Welcome back to LSB and thanks for reading. Today we will be looking at how to search for vulnerable devices around the world using Shodan.
Shodan is an index of all the devices in the world that are attached to the internet. It can be used to find all sorts of interesting things. From webcams to boats, we will show you how to find them.
To understand how Shodan works, we need to understand how any search engine works. Google, Yahoo or DuckDuckGo will spider websites and present the contents to you on a webpage, Shodan is a little different.
Instead of looking for websites, Shodan searches for every available port on the internet. So it is going around searching for every possible IP address and every possible port address trying to identify whether it is open and available. So it can recognize all the different devices connected to the internet.
While your home laptop probably won’t get indexed, your router probably will, and if you port forwarded anything from your home network, such as a webcam, that would probably show up in the search too.
You can find a vast array of devices on the internet, and what’s scary about it is that most of these devices still use the default password for that device.
What’s also great about Shodan is that it not only has a web interface that you may be familiar with, but it also has a command line module. We will be taking a look at both for this blog post.
All you will need for this tutorial is a browser and a command line interface.
Shodan has been revolutionary for security researchers because it allows you to search for very specific types of devices and find them all over the globe. So if there’s a zero day vulnerability that comes out to a certain type of hardware, Shodan allows us to search by make and model.
As always, this post is for educational purposes and should not be used on your friends or enemies, that’s illegal.
Also, the best way to search on Shodan is over a VPN or to use TOR, you don’t want to leave your IP on logs all over the world.
So head over to Shodan here.
Here is an interesting device we found through the search engine earlier.
What is interesting about this device?
As we can see on the map, it’s in a river, but a little more digging and we notice that it’s a satellite device that’s connected to a boat.
So how did we find a boat?
In the search bar in Shodan we can type vsat and this presents us with a list of satellite systems that have a login page or configuration with vsat in it.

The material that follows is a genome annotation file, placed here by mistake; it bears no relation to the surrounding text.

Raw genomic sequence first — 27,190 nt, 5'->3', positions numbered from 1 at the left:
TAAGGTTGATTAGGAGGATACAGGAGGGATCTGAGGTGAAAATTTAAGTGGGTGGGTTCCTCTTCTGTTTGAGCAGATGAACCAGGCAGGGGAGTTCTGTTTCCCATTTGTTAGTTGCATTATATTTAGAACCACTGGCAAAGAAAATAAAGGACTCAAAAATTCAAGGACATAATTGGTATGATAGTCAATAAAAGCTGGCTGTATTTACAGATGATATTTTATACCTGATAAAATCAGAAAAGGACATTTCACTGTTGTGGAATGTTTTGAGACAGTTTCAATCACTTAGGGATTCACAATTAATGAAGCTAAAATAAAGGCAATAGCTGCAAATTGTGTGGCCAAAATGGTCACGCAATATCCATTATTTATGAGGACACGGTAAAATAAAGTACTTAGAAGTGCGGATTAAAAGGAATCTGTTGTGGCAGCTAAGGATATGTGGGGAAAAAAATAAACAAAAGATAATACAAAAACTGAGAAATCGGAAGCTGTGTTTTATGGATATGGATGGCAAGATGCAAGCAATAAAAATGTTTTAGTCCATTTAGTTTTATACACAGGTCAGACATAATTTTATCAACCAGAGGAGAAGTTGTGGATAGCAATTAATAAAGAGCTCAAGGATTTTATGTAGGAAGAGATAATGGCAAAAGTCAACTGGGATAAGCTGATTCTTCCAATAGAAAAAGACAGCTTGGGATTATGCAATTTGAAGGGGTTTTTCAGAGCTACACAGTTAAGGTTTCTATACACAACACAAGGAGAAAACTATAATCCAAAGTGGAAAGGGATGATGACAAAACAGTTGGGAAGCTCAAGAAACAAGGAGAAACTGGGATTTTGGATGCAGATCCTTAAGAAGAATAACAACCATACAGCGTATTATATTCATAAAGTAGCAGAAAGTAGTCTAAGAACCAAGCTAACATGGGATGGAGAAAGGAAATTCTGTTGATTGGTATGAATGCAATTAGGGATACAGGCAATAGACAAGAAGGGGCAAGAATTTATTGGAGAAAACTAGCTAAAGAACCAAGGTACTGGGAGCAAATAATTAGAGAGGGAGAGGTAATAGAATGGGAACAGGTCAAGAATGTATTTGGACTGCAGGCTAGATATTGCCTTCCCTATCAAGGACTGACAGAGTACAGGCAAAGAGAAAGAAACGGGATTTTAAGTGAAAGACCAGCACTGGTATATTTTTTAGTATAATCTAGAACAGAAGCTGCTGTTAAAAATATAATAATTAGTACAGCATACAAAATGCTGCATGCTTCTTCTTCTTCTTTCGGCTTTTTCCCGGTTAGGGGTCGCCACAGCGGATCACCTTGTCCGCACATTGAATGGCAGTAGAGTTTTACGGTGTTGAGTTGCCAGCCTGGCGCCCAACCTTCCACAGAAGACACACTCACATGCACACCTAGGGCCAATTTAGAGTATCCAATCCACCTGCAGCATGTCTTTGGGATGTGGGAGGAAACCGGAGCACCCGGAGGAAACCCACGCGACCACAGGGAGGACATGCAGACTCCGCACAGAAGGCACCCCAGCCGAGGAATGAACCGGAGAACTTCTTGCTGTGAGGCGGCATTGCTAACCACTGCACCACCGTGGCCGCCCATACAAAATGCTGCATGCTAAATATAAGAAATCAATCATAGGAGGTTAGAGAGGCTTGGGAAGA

We could also include in the search a port number, to whittle down the amount of devices we find.
So type vsat port:80. This allows us to search for a webcam or something that’s easy to access.
As we can see there is a lot of devices with SatLink in the description, this is really interesting. We could possibly get into a device that’s satellite connected and move us all over the world.
So let’s get back on the device we had earlier and we can see that ports 23, 80 and 161 are open.
To go to the device on the internet we just need to grab the IP and go to it in our browser.
This will bring us to the web interface of the device. Remember to only visit over a VPN or TOR browser.
Most devices you find on the internet you will have to provide login details to get access. But with our sample above there was no authorization needed, we just got straight in. We seem to have accessed some kind of satellite network 🙂
Let’s have a dig around then. First off, when we click on the Lineup link at the side of the webpage we can see an upload link, so we could possibly upload some firmware.
This means we could possibly make it a zombie. But we will not get into that in this post. We could also possibly route traffic through the device from the DHCP link on the side.
If you do get a login page for any of your searches, you can easily find the default logins online for the device and try to access it that way.
Let’s say you find a webcam on the internet. Like this one for instance.
Above is a live webcam of somewhere in Germany, so let’s use Shodan to show us a few more webcams on different IP’s around the world. We just need to grab the name of the web page from the URL, /cgi-bin/guestimage.html, and enter that into Shodan’s search box.
As we can see, this gives us a list of webcams around the world that we could possibly access.
Next, let’s have a look at what we can do with Shodan on the command line interface. You will need to be logged in for the commands to work, so if you have not already done so, sign up to Shodan through their web page.
Also, if you Google shodan github, you will see the link for the Pythoon module.
To install the command line version of Shodan we type on the command line
pip install shodan
This will install all the appropriate libraries. Once that is installed we just need to type
and you’re good to go.
So now let’s query a host on the internet on the command line, type
shodan host 18.104.22.168
This will help us to distinguish if there are any vulnerabilities on the device.
This gives us a better idea of the device, like where it is and who owns it. From the details above we can see it’s in Mexico and it is vulnerable to the Heartbleed vulnerability. Interesting. Also, what ports are open and the type of device it is.
And that’s it, we hope you enjoyed this post and happy hunting!!
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Ciao for now!!